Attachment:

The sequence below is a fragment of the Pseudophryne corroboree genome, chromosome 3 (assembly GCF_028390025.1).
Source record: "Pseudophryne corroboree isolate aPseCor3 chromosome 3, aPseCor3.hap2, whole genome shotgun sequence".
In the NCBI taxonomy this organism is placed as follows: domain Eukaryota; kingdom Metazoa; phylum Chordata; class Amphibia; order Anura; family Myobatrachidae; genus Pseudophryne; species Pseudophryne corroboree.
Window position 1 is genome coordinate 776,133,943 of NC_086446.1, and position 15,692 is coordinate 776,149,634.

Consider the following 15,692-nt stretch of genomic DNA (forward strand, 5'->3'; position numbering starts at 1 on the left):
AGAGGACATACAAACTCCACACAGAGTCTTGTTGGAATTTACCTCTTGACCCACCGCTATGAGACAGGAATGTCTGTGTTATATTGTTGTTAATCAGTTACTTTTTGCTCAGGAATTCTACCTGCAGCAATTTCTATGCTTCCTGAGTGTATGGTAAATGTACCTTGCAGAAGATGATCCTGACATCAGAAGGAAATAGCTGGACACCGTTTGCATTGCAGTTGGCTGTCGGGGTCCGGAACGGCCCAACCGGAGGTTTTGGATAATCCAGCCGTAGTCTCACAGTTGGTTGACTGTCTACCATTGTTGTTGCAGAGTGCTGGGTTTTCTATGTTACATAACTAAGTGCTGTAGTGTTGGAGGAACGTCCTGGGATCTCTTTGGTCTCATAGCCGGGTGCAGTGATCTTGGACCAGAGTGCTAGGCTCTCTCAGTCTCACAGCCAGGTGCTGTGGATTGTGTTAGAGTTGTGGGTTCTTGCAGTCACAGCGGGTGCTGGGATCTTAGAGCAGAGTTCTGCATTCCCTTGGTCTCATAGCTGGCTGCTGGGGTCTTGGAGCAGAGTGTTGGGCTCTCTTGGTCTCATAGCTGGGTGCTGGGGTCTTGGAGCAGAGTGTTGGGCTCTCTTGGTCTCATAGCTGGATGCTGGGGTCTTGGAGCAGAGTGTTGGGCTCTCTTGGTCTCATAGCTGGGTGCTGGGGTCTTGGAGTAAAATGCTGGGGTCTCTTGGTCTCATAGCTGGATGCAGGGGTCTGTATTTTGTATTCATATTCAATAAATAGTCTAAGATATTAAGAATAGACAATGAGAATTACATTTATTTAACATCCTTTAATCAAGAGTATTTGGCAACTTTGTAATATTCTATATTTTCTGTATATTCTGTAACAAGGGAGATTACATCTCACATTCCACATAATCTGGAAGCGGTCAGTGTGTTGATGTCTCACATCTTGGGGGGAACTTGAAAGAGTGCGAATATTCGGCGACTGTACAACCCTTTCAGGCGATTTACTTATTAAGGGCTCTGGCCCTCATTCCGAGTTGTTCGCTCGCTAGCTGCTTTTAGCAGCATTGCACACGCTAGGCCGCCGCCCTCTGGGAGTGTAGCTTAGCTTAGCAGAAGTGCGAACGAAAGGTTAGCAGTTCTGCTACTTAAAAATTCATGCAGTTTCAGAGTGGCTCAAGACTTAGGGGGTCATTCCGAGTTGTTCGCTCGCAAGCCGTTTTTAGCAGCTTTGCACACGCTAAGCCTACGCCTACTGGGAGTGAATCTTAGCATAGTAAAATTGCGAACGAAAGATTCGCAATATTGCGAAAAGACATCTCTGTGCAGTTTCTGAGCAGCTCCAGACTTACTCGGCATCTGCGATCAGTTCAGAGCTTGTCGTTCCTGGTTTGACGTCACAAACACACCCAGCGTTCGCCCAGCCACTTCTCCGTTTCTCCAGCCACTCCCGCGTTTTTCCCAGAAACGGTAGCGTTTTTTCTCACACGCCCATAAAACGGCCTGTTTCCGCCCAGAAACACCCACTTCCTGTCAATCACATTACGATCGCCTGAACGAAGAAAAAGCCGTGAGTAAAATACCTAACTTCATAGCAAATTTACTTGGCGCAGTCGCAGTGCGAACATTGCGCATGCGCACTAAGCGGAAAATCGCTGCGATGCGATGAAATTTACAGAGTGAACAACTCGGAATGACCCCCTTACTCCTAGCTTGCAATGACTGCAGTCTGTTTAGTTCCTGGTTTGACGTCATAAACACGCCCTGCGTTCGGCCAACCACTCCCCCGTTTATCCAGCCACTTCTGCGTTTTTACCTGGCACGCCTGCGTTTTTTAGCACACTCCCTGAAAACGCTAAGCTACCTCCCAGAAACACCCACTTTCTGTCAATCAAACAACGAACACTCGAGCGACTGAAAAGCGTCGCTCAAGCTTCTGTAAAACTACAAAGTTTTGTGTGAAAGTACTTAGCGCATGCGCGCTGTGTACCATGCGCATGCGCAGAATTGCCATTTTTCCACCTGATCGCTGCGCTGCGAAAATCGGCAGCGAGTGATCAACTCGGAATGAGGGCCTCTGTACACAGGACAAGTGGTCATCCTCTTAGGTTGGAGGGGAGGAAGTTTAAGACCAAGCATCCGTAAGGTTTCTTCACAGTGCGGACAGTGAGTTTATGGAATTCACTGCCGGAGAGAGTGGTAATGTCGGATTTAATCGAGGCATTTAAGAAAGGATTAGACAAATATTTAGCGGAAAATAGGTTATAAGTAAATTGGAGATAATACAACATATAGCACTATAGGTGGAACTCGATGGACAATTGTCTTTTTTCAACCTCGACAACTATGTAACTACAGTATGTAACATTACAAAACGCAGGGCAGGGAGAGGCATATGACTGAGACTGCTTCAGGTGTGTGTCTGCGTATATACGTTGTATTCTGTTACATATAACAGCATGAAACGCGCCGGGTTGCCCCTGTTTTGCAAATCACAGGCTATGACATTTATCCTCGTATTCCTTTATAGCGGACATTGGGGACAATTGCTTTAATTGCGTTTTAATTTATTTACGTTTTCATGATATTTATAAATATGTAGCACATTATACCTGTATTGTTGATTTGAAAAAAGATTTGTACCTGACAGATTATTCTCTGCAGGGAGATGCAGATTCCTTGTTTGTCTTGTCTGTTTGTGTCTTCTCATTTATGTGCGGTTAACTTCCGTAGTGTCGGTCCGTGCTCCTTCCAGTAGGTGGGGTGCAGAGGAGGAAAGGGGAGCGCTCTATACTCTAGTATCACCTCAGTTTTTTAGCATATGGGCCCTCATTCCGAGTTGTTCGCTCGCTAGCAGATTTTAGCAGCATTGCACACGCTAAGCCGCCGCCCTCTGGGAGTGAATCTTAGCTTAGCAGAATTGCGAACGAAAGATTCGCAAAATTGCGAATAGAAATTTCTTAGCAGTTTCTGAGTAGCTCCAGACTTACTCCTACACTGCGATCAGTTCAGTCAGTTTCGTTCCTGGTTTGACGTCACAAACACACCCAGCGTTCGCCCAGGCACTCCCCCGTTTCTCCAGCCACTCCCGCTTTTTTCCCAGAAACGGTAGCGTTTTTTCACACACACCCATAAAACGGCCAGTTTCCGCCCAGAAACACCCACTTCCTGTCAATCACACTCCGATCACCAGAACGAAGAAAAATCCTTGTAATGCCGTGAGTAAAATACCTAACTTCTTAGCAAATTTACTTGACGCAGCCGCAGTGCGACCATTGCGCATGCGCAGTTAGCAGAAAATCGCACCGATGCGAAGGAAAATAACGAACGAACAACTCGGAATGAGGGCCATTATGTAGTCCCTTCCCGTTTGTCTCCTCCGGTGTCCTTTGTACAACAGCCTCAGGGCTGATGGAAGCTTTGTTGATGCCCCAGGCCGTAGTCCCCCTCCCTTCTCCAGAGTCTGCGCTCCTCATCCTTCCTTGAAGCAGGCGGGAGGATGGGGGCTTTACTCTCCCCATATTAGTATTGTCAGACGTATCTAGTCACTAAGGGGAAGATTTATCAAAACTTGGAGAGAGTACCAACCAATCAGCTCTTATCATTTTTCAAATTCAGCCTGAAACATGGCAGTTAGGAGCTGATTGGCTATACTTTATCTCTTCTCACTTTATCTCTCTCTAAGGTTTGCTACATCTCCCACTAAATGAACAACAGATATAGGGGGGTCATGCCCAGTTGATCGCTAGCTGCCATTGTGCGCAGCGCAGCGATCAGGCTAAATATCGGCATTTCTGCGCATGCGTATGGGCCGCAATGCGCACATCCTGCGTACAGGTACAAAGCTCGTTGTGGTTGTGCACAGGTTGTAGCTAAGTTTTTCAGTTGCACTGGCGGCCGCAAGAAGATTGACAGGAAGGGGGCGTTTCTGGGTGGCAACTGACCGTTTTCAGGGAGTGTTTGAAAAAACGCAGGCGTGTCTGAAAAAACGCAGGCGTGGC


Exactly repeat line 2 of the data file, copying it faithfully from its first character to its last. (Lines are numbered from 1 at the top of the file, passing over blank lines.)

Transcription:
Source record: "Pseudophryne corroboree isolate aPseCor3 chromosome 3, aPseCor3.hap2, whole genome shotgun sequence".